Using big data for improving food safety

The issue of the identification, registration and description of big datasets for agriculture, food and environment has been heavily discussed during the last years; however, an obvious question rises: How is big data actually used in practice for addressing actual issues in the agri-food sector?

An article on Wired presents a number of cases where big data are used in the food industry. An additional use case is the collaboration between IBM and Mars, which is expected to change the way that food safety is perceived; what these two giants (in technology and food context, respectively) are actually working on an index that will be a gold standard for food and health officials globally to understand what triggers contamination and the spread of foodborne diseases. The potential of this research effort is huge, as the outcomes will allow the food sector to safely work in contexts that were not clear before; therefore they might induce food-related diseases. 

Mars food scientists are extracting DNA and RNA of simple food samples and test it with common organisms or genes, toxins, and heavy metals to determine where anomaly and mutations occur when combining them. The process is complex and involves the use of data already produced by Mars researchers throughout the years. At the same time, IBM researchers are implementing a big data informatics infrastructure and analytics processes in order to facilitate the analysis of huge volumes of data (referring to many TBs of data) produced by the Mars researchers. The expected outcomes will be in the form of innovative tests and protocols for different food and health processes.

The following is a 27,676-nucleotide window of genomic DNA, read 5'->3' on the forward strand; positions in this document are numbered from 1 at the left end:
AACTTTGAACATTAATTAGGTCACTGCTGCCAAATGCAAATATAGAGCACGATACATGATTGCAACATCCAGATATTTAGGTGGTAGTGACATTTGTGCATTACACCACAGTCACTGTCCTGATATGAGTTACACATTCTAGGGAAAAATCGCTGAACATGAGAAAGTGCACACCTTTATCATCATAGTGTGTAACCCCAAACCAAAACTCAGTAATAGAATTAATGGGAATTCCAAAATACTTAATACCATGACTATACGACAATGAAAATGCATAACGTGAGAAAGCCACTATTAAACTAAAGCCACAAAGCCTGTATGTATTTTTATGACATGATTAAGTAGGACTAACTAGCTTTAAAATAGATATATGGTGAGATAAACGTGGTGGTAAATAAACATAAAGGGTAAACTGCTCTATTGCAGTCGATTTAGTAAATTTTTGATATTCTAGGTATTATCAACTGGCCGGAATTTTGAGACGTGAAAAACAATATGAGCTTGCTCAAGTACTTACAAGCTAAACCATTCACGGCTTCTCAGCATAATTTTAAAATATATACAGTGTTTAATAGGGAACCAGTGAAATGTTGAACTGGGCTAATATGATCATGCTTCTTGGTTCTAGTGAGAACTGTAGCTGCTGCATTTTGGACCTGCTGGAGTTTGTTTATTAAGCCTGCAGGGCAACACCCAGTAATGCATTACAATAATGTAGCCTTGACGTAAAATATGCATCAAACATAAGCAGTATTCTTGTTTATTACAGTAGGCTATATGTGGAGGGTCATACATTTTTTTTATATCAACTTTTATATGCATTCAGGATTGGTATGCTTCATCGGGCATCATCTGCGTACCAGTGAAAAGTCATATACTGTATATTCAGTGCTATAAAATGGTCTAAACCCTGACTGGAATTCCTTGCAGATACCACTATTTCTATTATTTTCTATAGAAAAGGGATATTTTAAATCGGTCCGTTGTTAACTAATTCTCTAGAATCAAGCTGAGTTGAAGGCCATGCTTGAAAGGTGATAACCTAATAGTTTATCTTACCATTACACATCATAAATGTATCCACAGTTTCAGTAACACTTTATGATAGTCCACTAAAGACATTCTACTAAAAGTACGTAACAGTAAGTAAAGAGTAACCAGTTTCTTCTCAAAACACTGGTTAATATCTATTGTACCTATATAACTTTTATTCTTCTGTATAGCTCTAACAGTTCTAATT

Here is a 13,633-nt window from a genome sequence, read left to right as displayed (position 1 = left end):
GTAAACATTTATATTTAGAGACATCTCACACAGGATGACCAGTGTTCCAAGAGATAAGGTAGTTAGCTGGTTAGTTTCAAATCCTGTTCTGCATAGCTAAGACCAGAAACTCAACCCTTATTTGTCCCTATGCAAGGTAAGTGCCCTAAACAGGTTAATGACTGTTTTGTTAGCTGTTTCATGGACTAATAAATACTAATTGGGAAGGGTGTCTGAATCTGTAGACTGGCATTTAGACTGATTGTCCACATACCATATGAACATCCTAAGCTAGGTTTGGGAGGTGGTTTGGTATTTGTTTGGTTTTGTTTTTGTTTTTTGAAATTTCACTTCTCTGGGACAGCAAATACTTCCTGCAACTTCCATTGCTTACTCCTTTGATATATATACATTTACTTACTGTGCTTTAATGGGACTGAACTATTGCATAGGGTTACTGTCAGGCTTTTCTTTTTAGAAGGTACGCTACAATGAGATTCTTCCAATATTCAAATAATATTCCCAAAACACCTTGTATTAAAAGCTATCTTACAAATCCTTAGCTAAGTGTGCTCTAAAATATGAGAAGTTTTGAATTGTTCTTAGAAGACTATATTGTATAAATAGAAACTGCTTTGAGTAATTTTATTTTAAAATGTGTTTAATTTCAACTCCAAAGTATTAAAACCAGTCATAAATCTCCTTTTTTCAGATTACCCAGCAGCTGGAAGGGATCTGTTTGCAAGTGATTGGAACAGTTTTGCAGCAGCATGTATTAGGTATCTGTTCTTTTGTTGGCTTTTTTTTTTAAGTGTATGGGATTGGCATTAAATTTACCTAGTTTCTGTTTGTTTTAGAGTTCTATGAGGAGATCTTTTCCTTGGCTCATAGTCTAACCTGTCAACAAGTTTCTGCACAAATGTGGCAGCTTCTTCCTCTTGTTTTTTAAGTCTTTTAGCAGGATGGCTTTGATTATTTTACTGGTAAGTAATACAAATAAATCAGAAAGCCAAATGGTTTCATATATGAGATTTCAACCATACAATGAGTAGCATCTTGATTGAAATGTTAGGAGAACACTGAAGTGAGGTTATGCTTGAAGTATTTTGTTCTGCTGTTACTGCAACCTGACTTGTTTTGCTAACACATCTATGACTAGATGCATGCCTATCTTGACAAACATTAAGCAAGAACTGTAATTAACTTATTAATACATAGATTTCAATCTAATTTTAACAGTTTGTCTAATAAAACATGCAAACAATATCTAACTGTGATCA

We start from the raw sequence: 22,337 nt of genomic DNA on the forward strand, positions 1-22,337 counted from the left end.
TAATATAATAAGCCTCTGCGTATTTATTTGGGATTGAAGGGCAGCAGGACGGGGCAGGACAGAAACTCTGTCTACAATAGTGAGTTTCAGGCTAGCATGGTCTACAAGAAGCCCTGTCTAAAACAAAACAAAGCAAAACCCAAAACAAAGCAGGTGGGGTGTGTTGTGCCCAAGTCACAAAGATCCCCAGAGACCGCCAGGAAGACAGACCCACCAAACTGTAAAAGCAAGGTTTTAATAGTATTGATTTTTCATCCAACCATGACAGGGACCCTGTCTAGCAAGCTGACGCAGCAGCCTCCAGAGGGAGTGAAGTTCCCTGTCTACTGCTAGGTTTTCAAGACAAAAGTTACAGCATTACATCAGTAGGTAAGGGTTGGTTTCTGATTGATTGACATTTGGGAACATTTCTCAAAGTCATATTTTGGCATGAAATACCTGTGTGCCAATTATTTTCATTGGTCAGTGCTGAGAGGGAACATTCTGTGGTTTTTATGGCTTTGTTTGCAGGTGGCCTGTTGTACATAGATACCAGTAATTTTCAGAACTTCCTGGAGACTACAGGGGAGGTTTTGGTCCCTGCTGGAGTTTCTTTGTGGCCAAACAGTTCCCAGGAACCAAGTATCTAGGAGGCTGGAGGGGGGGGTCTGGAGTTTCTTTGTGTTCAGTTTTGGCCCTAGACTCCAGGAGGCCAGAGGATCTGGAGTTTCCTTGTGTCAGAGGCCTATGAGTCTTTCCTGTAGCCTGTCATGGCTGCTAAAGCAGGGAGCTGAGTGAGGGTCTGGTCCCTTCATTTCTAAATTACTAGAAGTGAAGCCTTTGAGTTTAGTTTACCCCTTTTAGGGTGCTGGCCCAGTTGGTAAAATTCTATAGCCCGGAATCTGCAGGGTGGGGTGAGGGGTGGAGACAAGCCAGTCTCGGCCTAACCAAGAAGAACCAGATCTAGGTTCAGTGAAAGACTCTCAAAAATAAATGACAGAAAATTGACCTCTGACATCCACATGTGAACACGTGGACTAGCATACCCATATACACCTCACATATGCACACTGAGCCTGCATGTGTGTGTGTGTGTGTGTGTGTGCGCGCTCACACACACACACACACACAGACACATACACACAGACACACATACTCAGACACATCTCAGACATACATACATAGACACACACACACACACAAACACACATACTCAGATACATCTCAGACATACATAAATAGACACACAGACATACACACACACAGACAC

This is just an example highlighting the importance of big data in the food sector; however, there are many others available, along with big data sources that may be available to researchers for applying analytic techniques over them and extracting conclusions of high importance for the agri-food sector, such as food security, food safetyetc. These data sources and the organizations behind them need to be identified and described. Big Data Europe, a Horizon 2020 project that both UN FAO and Agroknow are proud members of, is already working in this direction, aiming to record all players in the agrifood big data sector. Through this process, UN FAO, Agroknow and other organizations are working on the creation of the European map of research projects, initiatives and institutions on big data in agri-food sector, aiming at identifying the organizations producing such big datasets, the attributes of these datasets (in terms of type, format, volume etc.), the issues related to their management and analysis etc.

If you are working for a project or organization that produces or manages large amounts of agri-food data, just let us know in the comments and we will get in touch with you as soon as possible!